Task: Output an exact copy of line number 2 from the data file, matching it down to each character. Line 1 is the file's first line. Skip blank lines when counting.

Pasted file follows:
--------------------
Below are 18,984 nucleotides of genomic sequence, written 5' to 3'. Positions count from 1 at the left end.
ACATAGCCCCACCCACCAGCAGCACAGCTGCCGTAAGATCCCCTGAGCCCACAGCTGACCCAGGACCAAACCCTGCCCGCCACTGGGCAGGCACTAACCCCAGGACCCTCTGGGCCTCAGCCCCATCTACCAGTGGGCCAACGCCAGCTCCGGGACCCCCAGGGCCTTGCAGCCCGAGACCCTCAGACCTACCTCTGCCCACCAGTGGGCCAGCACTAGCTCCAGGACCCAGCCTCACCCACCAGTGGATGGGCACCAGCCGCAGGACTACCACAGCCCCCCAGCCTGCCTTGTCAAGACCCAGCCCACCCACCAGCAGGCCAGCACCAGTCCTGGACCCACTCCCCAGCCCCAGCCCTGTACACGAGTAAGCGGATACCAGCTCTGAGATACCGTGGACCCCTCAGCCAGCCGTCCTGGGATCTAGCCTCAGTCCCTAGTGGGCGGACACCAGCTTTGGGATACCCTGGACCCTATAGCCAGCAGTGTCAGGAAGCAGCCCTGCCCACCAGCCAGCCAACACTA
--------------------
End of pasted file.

ACATAGCCCCACCCACCAGCAGCACAGCTGCCGTAAGATCCCCTGAGCCCACAGCTGACCCAGGACCAAACCCTGCCCGCCACTGGGCAGGCACTAACCCCAGGACCCTCTGGGCCTCAGCCCCATCTACCAGTGGGCCAACGCCAGCTCCGGGACCCCCAGGGCCTTGCAGCCCGAGACCCTCAGACCTACCTCTGCCCACCAGTGGGCCAGCACTAGCTCCAGGACCCAGCCTCACCCACCAGTGGATGGGCACCAGCCGCAGGACTACCACAGCCCCCCAGCCTGCCTTGTCAAGACCCAGCCCACCCACCAGCAGGCCAGCACCAGTCCTGGACCCACTCCCCAGCCCCAGCCCTGTACACGAGTAAGCGGATACCAGCTCTGAGATACCGTGGACCCCTCAGCCAGCCGTCCTGGGATCTAGCCTCAGTCCCTAGTGGGCGGACACCAGCTTTGGGATACCCTGGACCCTATAGCCAGCAGTGTCAGGAAGCAGCCCTGCCCACCAGCCAGCCAACACTA